Key elements that distinguish Domestic Violence by Strangulation include:

  1. Intentionality: The act must be deliberate and intended to impede breathing or blood circulation.
  2. Method: The use of pressure on the throat or neck, or obstructing the nose or mouth, must be the means of causing harm.

Penalties for Domestic Violence by Strangulation can result in prison sentences ranging from 2 to 20 years, significant fines, and long-term consequences such as the loss of certain civil rights.

Strategic Considerations

Severity and Classification

– Domestic Violence in the Third Degree: Misdemeanor; covers a broad range of less severe offenses.

– Domestic Violence in the Second Degree: Class B felony; involves more serious offenses.

– Domestic Violence in the First Degree: Class A felony; involves the most severe offenses.

– Domestic Violence by Strangulation: Class B felony; involves narrow criteria but a specific and severe method of assault.

Penalties

– Domestic Violence in the Third Degree: Up to one year in jail, fines, probation.

– Domestic Violence in the Second Degree: 2 to 20 years in prison, substantial fines.

– Domestic Violence in the First Degree: 10 to 99 years or life imprisonment, substantial fines.

– Domestic Violence by Strangulation: 2 to 20 years in prison, substantial fines.

Elements of the Crime

– Domestic Violence in the Third Degree: Includes various forms of physical harm, harrasment, threats, or coercion.

– Domestic Violence in the Second Degree: Involves more serious offenses such as second-degree assault and stalking.

– Domestic Violence in the First Degree: Involves the most severe offenses such as first-degree assault and aggravated stalking.

– Domestic Violence by Strangulation: Specifically involves intentional actions to impede breathing or blood circulation.

Legal Proceedings

– Domestic Violence in the Third Degree: Typically handled in District Court or Municipal Court with potential for lighter sentences. These cases are tried before a judge only, known as a “bench trial,” however, the defendant is entitled to an appeal de novo to Circuit Court before a jury so long as it is demanded in a timely fashion.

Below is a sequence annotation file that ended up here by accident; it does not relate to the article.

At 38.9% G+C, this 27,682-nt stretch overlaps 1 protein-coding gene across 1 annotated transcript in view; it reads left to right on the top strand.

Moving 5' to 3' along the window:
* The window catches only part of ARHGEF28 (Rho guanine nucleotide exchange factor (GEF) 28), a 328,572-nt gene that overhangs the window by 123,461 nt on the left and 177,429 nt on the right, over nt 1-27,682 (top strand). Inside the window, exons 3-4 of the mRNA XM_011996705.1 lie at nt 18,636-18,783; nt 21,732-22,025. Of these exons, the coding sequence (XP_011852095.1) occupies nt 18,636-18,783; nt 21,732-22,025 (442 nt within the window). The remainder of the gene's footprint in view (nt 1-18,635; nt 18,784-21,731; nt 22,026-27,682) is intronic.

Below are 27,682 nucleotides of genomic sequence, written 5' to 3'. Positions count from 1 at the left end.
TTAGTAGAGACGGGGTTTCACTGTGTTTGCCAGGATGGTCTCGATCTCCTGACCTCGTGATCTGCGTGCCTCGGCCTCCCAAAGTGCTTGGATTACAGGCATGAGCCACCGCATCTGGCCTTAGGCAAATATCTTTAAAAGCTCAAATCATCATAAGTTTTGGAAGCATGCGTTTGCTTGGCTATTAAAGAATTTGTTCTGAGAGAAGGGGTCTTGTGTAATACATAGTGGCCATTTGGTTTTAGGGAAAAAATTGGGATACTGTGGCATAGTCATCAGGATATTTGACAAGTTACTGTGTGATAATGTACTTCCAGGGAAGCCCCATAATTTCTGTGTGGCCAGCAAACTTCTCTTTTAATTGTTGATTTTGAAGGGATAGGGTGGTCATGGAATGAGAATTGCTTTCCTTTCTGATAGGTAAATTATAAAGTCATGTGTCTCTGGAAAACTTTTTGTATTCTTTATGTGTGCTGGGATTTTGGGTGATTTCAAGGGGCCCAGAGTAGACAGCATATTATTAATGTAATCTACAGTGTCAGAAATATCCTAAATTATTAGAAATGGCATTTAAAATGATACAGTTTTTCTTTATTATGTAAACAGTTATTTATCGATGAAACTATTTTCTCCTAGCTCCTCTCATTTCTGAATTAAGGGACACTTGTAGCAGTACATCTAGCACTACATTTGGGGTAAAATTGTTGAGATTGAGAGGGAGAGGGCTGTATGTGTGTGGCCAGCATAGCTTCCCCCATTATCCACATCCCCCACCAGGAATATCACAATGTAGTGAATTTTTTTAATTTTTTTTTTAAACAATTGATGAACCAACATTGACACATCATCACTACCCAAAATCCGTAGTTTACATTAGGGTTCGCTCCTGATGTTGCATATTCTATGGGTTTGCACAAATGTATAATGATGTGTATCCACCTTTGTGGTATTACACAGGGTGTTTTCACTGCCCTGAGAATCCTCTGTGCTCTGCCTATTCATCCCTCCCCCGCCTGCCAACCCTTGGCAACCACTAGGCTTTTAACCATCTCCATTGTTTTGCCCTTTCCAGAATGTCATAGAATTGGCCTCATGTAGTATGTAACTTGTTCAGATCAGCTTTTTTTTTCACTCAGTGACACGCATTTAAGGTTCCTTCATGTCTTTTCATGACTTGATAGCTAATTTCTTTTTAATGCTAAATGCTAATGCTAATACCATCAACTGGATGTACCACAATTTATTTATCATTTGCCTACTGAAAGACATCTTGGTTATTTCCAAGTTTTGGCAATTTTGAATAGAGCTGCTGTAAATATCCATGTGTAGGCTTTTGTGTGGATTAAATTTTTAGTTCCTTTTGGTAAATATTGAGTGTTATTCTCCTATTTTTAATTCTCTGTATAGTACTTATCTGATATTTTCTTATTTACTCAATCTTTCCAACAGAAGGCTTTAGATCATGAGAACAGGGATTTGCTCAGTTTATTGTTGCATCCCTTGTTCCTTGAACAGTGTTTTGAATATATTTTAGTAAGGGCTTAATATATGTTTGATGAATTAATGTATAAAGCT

– Domestic Violence in the Second Degree: Handled in Circuit Court with more severe legal consequences. The Defendant is entitled to a jury trial.

– Domestic Violence in the First Degree: Handled in Circuit Court with the harshest penalties. The Defendant is entitled to a jury trial.

– Domestic Violence by Strangulation: Handled in Circuit Court, reflecting the seriousness of the offense. The Defendant is entitled to a jury trial.

Conclusion

Understanding the distinctions between Domestic Violence in the Third Degree, Second Degree, First Degree, and Domestic Violence by Strangulation is crucial for both victims and those accused. Each charge addresses different levels of harm and employs different legal criteria and penalties. It is important to understand that Defendant’s are sometimes improperly charged. For example, a Defendant might be incorrectly charged with Domestic Violence Strangulation when he or she should have been charged as Domestic Violence Third Degree. Understanding the elements of each charge is critical to preparing a proper defense and discussing the case intelligently with prosecutors and law enforcement.

At Brackin Law Firm we are ready to defend your domestic violence charge. If you have pending charges in any state or municipal court in Baldwin County, Alabama, call us today to discuss your options.